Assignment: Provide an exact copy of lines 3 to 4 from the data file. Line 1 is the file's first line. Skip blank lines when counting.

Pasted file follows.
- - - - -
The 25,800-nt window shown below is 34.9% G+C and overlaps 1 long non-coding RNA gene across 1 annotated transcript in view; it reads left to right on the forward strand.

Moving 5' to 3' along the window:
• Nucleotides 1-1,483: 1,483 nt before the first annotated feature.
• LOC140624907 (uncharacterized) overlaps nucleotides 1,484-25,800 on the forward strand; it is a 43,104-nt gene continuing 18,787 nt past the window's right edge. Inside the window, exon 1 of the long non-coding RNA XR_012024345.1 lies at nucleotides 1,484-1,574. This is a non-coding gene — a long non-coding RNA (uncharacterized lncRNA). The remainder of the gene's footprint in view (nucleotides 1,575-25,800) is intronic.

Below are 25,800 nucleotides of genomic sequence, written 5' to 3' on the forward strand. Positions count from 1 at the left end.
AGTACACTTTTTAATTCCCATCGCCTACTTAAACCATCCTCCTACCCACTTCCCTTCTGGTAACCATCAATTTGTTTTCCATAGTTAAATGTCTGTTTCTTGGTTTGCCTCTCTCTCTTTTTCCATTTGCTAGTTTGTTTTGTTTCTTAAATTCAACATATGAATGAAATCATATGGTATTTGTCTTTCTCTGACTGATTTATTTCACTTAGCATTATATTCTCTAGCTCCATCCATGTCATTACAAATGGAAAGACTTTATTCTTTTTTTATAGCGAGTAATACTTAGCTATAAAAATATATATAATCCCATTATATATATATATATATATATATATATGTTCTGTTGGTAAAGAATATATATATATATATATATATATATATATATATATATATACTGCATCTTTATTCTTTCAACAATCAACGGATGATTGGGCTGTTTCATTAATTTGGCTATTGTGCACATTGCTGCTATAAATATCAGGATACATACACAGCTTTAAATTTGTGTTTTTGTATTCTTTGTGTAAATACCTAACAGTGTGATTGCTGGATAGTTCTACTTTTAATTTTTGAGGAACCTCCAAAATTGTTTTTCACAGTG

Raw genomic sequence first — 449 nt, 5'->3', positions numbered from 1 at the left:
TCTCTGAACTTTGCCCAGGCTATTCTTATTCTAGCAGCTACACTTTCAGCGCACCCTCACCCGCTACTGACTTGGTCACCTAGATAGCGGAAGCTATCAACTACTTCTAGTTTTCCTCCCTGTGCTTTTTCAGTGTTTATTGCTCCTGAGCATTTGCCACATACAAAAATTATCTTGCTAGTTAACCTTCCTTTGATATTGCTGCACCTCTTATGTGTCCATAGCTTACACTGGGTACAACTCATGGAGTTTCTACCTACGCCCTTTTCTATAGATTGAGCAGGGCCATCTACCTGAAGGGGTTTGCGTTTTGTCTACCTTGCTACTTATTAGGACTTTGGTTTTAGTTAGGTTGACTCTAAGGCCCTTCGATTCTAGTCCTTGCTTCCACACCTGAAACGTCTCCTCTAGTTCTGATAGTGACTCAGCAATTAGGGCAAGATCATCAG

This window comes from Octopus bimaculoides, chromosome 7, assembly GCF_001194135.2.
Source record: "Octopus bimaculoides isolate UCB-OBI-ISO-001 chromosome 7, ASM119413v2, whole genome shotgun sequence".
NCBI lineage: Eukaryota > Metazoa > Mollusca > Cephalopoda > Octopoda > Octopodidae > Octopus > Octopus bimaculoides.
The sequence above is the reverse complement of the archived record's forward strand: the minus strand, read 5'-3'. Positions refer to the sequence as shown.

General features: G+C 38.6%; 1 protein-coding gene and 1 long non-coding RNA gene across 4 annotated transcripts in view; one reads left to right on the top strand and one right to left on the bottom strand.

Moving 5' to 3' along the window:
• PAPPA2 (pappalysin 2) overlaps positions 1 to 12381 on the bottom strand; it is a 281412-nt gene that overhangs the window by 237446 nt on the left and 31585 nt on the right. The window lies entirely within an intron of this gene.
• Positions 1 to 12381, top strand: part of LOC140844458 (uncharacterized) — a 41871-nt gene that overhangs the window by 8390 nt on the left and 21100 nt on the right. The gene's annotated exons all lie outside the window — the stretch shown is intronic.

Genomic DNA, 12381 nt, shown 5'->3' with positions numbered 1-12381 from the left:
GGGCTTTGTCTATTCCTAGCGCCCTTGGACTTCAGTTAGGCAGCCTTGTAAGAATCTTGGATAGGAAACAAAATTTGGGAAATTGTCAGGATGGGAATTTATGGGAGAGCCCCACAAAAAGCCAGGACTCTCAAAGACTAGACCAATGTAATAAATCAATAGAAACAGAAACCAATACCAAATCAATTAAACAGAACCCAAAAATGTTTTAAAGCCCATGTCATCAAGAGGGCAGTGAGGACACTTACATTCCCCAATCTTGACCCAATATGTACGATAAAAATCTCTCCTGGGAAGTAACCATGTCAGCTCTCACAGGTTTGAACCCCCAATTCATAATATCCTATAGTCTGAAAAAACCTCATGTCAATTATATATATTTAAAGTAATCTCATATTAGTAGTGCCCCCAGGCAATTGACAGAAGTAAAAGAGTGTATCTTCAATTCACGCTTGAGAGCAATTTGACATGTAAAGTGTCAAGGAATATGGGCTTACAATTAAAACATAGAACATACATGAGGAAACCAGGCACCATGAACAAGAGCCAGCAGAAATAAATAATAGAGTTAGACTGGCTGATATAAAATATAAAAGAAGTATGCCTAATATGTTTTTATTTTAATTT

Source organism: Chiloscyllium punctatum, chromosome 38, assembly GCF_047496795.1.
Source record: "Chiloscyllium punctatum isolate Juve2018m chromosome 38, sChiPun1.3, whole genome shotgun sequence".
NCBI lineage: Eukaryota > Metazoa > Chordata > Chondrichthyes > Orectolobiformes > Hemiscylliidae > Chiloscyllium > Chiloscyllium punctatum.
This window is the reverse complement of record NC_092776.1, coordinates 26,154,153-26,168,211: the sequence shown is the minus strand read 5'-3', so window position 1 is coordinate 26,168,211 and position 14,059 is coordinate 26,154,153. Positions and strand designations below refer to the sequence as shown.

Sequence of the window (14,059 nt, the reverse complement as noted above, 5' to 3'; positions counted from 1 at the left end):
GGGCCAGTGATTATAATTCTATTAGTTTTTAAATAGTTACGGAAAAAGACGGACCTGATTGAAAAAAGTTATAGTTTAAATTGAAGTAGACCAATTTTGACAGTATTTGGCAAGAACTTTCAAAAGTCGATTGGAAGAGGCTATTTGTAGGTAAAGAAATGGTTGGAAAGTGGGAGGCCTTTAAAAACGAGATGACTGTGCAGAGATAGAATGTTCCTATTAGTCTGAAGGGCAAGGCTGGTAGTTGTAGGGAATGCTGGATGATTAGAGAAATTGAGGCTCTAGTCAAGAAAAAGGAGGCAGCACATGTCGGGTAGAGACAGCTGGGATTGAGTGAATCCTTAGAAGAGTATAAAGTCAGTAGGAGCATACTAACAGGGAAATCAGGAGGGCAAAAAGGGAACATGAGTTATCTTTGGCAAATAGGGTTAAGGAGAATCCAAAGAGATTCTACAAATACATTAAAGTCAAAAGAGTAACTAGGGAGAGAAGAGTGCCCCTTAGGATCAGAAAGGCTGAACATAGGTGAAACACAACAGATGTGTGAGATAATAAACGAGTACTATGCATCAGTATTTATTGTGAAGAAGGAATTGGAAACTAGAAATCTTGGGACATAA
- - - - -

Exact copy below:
• Nucleotides 1-1,483: 1,483 nt before the first annotated feature.
• LOC140624907 (uncharacterized) overlaps nucleotides 1,484-25,800 on the forward strand; it is a 43,104-nt gene continuing 18,787 nt past the window's right edge. Inside the window, exon 1 of the long non-coding RNA XR_012024345.1 lies at nucleotides 1,484-1,574. This is a non-coding gene — a long non-coding RNA (uncharacterized lncRNA). The remainder of the gene's footprint in view (nucleotides 1,575-25,800) is intronic.